Am sure there will be many many answers & opinions to your question.
rule of thumb.....0.1g of weight per foot of depth
basic slim pattern will cover most of your situations.
tear pattern when the weather is rough will be more stable.
learn how they work first, gain experience before worrying about anything else.
Basically add layers to your knowledge as your experience grows and keep it simple.
Don't fill your mind with so many things that will only confuse you initially.
On training courses at work I would be the one to ask the "silly" question. It was amazing how many others came up to me at a break and thanked me for asking what they were afraid to for fear of looking stupid. I don't care how stupid I look, if I don't know, I will ask.
For every poster on MDs there are hundreds who just land on it through google and never post. Basic questions from beginners are essential as they are the questions loads of people would like answered. For the site to remain the valuable resource it is, those questions need to be asked. So rest in the knowledge you are helping a lot of people (including me a lot of the time).
I'd start off with the Drennan AS range of ready made rigs. Get to know what rig is for which situation, note the style and materials of the float and the shotting patttern. Then you can transfer that knowledge in to recognising different manufacturers floats that are similar, and you will know when to use them and how to make up the rigs. The AS stands for Alan Scotthorne, and he definitely knows a thing or two about pole floats.
Hello everyone, I've been a member here for almost a month and did warn you all when I joined that I'd be asking lots of unanswerable questions as my new hobby takes its hold.
It's taken me this long to summon the courage to embarrass myself enough to ask question 1 so here goes.
I've just bought a 'proper' pole and love it, now I'd love to know what floats I should be buying? I simply have no idea? I watch videos on YouTube on shallow fishing, deep fishing, margin fishing and depending on which sponsored angler's video I'm watching their floats are the best thing out there. My current regime is as follows:
Go to the tackle shop with a particular set of floats in mind, see the racks upon racks of floats, find a quiet corner of the shop and curl up in the fetal position.
As above but then instead of asking someone in the shop who actually knows their arse from their elbow, walk up to the rack, pretend I know what I'm doing and pick a few up and go pay for them, get home and stare at them in my man cave so my family can't hear me swearing because I've no idea what they're for.
It goes without saying that my current system is only beneficial to the tackle shop's coffers.
As a guide and in an effort to assist you all assist me, I fish/attempt to fish at Lindholme lakes (I love the place) and I love commercial fishing. I truly could probably do with some paid coaching but as a Hunter Gatherer I've convinced myself that I'm going to be perfectly fine. I'm after a range of floats that I can use on commercials in most conditions.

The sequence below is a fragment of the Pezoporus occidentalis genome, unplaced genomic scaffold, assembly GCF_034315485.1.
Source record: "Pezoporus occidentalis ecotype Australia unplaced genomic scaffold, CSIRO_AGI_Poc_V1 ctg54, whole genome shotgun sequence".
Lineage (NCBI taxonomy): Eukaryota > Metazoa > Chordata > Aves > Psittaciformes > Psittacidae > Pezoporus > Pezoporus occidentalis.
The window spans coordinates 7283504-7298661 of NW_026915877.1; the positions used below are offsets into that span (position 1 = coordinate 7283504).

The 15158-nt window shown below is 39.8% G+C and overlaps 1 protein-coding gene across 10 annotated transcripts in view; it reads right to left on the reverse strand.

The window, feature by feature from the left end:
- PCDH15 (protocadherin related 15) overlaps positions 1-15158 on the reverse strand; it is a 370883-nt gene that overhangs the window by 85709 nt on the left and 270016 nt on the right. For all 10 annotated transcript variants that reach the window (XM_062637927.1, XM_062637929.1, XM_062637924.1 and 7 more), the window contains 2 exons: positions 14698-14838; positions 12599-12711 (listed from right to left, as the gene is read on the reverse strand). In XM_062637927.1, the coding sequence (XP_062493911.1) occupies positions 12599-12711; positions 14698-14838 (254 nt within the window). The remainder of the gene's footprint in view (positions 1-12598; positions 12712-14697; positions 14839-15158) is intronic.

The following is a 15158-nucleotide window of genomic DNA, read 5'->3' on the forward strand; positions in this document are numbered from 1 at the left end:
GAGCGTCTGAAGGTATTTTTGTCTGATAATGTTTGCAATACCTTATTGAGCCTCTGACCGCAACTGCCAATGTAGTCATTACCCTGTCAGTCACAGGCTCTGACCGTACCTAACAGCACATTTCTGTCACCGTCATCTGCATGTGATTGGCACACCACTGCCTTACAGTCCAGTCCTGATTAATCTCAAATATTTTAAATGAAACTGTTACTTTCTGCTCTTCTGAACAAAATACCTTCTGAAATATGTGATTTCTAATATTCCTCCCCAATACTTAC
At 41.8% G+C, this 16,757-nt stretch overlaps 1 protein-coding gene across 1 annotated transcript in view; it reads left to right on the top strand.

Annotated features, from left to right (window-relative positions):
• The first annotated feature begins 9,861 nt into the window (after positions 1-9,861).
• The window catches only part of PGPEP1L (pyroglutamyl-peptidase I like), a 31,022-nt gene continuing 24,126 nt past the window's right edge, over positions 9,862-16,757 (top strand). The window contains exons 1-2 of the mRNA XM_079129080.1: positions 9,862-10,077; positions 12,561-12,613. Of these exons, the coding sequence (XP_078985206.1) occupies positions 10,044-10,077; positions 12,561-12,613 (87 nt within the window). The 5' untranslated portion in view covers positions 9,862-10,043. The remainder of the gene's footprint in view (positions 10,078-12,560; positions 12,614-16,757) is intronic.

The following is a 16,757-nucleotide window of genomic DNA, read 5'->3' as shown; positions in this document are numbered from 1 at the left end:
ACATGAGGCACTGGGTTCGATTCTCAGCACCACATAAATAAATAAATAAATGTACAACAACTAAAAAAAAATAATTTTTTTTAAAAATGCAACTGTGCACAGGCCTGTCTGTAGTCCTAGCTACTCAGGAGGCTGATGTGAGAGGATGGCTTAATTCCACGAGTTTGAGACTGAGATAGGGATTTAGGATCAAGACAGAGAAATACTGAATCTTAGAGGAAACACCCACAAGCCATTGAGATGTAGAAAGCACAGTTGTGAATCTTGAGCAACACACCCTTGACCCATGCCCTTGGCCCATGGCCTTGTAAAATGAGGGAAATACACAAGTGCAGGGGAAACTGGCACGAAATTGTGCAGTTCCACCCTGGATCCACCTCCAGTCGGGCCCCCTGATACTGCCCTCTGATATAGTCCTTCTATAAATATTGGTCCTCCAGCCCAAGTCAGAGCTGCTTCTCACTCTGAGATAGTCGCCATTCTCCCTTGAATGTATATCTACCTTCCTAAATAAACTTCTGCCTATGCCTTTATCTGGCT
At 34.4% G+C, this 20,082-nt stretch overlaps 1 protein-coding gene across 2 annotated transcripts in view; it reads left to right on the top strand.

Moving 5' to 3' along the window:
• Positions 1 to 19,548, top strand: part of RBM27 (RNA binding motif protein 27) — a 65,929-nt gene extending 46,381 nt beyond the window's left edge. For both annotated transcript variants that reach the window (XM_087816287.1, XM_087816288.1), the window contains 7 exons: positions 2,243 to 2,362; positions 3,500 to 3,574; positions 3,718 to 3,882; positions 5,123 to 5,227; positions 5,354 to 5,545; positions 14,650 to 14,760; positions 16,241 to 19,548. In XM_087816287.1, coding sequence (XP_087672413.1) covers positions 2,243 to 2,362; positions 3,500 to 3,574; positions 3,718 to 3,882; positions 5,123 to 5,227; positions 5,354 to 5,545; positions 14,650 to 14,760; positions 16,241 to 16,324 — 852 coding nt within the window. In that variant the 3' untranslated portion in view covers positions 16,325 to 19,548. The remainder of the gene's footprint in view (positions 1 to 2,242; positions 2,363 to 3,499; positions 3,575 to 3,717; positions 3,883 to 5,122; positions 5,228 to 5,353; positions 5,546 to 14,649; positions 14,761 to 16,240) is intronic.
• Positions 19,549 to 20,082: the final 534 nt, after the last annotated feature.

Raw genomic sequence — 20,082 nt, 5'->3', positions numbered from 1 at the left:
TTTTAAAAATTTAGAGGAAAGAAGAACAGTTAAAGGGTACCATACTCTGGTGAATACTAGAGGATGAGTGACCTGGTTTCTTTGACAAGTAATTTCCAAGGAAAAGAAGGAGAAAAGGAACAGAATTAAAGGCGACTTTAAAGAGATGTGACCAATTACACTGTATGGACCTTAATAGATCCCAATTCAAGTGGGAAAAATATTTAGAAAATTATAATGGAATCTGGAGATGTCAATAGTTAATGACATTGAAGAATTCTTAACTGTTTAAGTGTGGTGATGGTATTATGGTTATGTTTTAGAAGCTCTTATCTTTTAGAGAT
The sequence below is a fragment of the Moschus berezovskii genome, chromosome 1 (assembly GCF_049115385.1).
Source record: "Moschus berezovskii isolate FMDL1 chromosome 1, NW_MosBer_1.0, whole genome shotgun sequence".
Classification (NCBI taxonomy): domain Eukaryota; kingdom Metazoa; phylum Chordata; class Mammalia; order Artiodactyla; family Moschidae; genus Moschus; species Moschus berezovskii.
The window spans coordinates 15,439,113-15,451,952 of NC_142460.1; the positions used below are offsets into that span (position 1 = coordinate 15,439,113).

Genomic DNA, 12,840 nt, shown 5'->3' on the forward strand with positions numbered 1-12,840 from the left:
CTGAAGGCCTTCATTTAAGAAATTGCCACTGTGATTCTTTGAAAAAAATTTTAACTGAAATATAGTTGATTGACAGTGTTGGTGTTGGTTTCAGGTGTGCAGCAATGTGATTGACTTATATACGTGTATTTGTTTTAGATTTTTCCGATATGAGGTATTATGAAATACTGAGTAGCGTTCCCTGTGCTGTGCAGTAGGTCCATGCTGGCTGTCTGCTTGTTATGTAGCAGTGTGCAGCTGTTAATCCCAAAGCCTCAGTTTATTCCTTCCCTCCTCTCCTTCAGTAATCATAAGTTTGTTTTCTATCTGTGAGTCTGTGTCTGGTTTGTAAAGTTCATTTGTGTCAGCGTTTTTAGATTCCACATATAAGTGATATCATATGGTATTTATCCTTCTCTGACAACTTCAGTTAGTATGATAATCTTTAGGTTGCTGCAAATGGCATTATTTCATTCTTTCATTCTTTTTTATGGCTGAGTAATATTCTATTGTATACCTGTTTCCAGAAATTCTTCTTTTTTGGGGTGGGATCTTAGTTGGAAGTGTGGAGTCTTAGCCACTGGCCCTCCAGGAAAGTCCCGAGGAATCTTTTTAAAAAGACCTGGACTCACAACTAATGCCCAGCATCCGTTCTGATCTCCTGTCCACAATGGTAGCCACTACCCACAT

Would a simpler question to answer be something like 'where does your lap go when you stand up?' or 'How many full stops are there in a bottle of ink?' Or would you suggest I try to find a Lindholme regular who would be willing to mentor me for a while? I'd love nothing more than to enter the regular matches held at Lindholme at some point. (I actually LOL'd then, nose bubble and everything)
Question 2 is coming up soon and it'll be a lot easier, it's all to do with molecular science theory and probably a piece of cake to answer
As always, I appreciate drinking from the fountain of knowledge that is MD and thank you all in advance
Some great advice already ... I would add
1. the very fact that different sponsored anglers recommend different float patterns should tell you that it really isn’t that important ... it’s in the realm of marginal gains at the top level. Many floats catch more anglers than they do fish.
2. as someone already wrote ... the float serves two main purposes (to register the bite and to support the shot/weights to give the presentation you require).
3. as Ken the Paacman wrote ... there is no single correct answer in fishing, the infinite variety to learn is one of the fabulous aspects of the sport. It should be said that there are plenty of clearly wrong ways that only work very rarely.
find a pattern you like and make it work for you. For bite detection a thinner body float will outscore a rugby ball shape but the are not so easy to control. Therefore either buy Chianti shaped floats like mentioned or/and rugby ball shapes in a few sizes and learn how they behave. Then you can explore other shapes etc